Feeding The Soul
Besheka Harris Shares her Passion for Food and Faith
Besheka Harris is on a mission. Her goal is to feed the needy, body and soul.
She comes from a restaurant family. Her family owned a restaurant in which she worked, then she went into the catering business, worked for a country club, and finally, Harris returned home, where she started a non-profit.
Right now, the self-employed creator of gastronomic delights is working out of MS Kick, the Southern University of Shreveport’s Milam Street Kitchen Incubator and Community Kitchen. MS Kick was profiled in 318 Forum in September 2019 (bit.ly/ MSKick).
There are four commercial stations in the incubator that are fully equipped with ovens, refrigerators and everything you would expect in a commercial kitchen. The entrepreneurs who use the facility pay a nominal fee each month and book slots to reserve the facility’s use.
“It’s a passion. I love doing what I do,” Harris said. “I love seeing people getting pleasure and joy out of eating or enjoying something that I have produced. Or God has given me the talent to produce. Everyone gets hungry. Everyone wants to eat. I feed everyone like I want to be fed, whether it be spiritually or physically.” She said another of her passions is feeding the homeless and less fortunate.
“One of our family’s mantras is: If you want to reach a person’s soul, you must first reach their belly. How can a person focus on the words or the message that you have to bring if their mind is focusing on the need that they have? And a lot of times, it’s hunger. So, you feed the body so you can feed the soul,” according to Harris.
Harris describes herself as a lover of seafood. Raised between Shreveport and New Orleans, her “auntie” taught her the mysteries of Cajun cuisine. “She taught me how to prepare gumbo, etouffee, jambalaya, hen and dressing. My uncle, who used to cook for the Navy, his thing was smothered meatballs. Oh, that fills me with happiness. Just the fact that I get to share that.”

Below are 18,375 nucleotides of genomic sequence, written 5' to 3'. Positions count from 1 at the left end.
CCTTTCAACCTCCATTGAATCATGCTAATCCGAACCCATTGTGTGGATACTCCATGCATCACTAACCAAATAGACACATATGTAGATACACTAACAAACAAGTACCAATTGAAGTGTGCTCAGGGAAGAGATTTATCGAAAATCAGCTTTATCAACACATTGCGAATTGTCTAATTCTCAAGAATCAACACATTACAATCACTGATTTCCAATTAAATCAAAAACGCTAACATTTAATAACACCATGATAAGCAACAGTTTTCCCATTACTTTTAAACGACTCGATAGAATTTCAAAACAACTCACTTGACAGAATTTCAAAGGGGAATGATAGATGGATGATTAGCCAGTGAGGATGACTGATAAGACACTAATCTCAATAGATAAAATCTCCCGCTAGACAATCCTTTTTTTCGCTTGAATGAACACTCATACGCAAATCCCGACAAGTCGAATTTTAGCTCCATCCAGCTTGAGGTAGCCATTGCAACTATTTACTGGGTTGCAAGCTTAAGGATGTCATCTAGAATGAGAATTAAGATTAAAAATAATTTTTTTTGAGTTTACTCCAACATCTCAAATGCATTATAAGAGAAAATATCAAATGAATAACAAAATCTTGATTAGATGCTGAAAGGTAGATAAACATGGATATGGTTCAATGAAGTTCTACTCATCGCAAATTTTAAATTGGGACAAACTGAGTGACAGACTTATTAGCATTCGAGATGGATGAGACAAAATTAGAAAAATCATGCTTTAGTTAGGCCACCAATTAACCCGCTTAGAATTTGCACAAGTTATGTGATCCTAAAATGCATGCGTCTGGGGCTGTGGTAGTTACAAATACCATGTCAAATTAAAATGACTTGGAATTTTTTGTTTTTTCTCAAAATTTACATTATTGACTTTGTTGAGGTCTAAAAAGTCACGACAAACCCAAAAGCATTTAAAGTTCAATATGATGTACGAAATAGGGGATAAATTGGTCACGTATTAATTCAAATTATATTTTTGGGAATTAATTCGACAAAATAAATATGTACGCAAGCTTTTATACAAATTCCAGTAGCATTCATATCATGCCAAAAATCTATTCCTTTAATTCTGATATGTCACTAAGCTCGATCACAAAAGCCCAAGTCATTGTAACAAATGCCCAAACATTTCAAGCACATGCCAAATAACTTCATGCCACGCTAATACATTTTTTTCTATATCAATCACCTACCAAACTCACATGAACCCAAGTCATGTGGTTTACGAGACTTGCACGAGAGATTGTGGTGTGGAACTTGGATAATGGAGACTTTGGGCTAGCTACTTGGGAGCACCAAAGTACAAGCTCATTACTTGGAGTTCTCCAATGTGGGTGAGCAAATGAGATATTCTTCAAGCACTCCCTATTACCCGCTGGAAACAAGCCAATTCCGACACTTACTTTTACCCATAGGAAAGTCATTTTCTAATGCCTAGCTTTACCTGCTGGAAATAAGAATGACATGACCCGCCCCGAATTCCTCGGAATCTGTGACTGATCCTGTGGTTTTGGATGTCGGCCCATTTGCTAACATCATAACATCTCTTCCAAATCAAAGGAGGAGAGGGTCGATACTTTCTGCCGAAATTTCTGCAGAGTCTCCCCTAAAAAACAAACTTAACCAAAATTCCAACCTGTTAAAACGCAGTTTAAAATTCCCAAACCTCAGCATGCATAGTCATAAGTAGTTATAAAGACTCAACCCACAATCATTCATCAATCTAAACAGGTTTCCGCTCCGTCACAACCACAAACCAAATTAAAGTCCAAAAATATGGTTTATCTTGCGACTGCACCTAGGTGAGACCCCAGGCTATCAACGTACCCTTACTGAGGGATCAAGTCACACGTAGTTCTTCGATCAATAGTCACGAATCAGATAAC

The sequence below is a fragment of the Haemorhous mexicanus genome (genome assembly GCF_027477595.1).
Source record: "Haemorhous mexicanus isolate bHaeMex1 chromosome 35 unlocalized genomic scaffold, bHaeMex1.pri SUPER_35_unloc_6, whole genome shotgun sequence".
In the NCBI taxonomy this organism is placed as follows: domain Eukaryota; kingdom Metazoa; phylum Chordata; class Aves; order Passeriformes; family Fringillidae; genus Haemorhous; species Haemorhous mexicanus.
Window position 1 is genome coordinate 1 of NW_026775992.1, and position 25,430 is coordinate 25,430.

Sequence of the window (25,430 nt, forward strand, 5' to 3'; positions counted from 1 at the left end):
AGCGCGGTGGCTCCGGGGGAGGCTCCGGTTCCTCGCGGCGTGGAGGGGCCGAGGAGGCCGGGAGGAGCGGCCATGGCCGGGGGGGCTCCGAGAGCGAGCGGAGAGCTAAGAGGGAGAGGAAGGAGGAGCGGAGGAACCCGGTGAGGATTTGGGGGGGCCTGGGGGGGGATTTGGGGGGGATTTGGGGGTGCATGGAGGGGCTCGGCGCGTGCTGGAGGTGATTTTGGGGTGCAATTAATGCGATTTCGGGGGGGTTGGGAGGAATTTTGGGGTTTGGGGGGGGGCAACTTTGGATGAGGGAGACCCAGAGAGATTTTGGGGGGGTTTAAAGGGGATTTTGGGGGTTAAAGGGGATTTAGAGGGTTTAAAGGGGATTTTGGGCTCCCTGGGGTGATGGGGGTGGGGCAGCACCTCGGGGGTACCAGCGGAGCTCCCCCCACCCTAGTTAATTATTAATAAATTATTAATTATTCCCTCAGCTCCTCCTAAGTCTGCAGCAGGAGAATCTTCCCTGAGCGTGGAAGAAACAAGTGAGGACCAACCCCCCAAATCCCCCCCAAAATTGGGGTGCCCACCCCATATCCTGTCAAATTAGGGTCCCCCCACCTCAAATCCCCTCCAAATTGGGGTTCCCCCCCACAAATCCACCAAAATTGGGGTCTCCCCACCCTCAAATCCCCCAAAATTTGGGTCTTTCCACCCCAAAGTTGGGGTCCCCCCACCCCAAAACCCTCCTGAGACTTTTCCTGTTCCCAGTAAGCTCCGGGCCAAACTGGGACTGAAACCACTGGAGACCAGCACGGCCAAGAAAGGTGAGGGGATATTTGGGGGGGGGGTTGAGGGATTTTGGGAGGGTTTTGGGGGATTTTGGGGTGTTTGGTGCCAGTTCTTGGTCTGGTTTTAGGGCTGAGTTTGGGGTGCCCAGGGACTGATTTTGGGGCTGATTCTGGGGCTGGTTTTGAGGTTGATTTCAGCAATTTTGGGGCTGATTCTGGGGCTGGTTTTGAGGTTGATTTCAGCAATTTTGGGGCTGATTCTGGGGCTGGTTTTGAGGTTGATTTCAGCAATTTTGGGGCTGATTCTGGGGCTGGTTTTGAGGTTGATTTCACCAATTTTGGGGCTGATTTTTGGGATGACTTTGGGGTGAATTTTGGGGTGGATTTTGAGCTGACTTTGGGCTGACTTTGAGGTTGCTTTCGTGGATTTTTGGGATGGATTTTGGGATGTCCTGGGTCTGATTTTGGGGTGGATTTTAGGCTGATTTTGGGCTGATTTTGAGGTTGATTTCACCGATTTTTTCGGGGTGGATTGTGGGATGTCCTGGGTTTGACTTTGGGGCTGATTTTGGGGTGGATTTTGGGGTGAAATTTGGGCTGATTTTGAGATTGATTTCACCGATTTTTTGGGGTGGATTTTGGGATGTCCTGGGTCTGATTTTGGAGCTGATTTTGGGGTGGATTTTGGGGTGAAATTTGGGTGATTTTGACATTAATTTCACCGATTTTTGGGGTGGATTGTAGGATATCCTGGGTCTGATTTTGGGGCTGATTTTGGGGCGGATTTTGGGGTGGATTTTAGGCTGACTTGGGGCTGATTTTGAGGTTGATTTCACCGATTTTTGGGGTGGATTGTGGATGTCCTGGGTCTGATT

Before the pandemic struck, Harris’ business was flourishing; she was booked six months in advance. Once the virus hit, many of her clients were forced to cancel. Harris refunded their non-refundable deposits.
“Nobody can help that it was a pandemic that landed. That’s the big house that landed on the Wicked Witch,” she said. “I put myself in people’s shoes, so we refunded the ones who wanted to cancel. The pandemic was our opportunity to go on vacation.”
But her rest was short-lived. She got a call that faced her with a decision. “I had to think, stay on vacay or go back to work. So many people are not working and want to be working. I’m going to go to work. I love to feed people, so let me go to work.”
Cooking brings Harris a special, shareable joy. She particularly enjoys producing the incubator’s community Grab and Go bags. They prepare meals for three or four days and hand them out to the passing cars, which line up for them and the homeless or indigent who come to the incubator. Harris said the lines are often long, but the recipients are grateful.
“I love hearing them say, ‘Whatcha cooking today, big girl? Oh, you’re cooking gumbo today. Ah, we’re gonna eat good today.’ So, I love that. That drives me. Some say, ‘God bless you.’ Some want to say a quick prayer for you. I love that.”
Folks in the neighborhood have come to recognize when Harris is at work at MS Kick. “Even some mornings now, they will come and knock on the door. They say I know the truck out there, and I know it was you, and I know you’ll feed me. And I’ll say, you don’t want a couple of dollars? And they’ll say, no, you keep the money, give me the food.”
Harris said the grant money that previously funded the Grab and Go effort has run out, but she still sees a need to be filled. “I said, ‘Look, y’all, we can’t wait on grant money. We’re going to have to bug-tussle and make a move.’” If you’d like to bug-tussle, too, you can contact Harris at www.facebook. com/SHEBIGGWORLD. Make sure you use two Gs.